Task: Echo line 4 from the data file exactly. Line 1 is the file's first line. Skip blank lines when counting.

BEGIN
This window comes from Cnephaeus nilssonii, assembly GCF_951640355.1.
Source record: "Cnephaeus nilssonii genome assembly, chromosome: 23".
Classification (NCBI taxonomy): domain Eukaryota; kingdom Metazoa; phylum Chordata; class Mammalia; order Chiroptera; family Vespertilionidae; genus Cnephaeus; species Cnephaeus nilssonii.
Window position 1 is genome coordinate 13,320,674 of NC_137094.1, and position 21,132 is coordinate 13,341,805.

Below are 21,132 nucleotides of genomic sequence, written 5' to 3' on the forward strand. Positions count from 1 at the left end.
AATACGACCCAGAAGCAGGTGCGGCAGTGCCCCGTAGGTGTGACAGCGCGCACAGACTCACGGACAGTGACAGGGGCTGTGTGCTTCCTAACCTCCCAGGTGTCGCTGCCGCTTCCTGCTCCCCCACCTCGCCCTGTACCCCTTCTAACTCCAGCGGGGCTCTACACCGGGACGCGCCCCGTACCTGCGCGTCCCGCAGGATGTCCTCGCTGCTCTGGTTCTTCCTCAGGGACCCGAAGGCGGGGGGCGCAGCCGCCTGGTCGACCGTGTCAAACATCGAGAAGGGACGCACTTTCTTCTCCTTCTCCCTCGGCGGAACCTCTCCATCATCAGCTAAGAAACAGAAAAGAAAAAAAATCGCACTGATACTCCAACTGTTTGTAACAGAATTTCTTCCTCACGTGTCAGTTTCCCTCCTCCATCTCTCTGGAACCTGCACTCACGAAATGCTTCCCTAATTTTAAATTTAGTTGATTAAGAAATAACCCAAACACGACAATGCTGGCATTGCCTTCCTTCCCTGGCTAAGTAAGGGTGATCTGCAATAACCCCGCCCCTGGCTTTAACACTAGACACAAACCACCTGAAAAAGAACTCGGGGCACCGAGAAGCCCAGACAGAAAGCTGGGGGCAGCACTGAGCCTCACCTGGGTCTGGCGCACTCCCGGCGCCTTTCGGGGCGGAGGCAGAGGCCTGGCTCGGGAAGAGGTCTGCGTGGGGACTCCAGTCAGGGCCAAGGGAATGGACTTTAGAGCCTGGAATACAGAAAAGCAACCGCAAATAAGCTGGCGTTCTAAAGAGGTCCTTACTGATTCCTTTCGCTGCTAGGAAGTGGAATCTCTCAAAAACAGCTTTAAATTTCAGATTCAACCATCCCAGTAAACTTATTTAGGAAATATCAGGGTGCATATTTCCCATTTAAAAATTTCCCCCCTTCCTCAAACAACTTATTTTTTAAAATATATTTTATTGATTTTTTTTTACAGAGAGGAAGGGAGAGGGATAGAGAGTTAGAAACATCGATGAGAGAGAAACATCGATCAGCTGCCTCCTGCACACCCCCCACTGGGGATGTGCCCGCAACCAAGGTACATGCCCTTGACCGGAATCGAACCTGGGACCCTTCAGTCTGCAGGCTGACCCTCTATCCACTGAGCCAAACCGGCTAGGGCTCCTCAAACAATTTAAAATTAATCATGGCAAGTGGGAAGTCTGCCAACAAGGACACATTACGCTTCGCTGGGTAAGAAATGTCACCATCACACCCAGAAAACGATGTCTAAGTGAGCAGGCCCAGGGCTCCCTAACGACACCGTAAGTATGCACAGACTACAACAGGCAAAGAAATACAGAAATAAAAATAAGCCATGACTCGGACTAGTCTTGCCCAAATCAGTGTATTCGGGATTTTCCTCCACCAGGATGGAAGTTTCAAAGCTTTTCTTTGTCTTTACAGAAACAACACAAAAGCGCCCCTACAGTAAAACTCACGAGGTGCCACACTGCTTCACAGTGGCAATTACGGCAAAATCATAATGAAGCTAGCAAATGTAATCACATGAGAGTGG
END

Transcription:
Window position 1 is genome coordinate 13,320,674 of NC_137094.1, and position 21,132 is coordinate 13,341,805.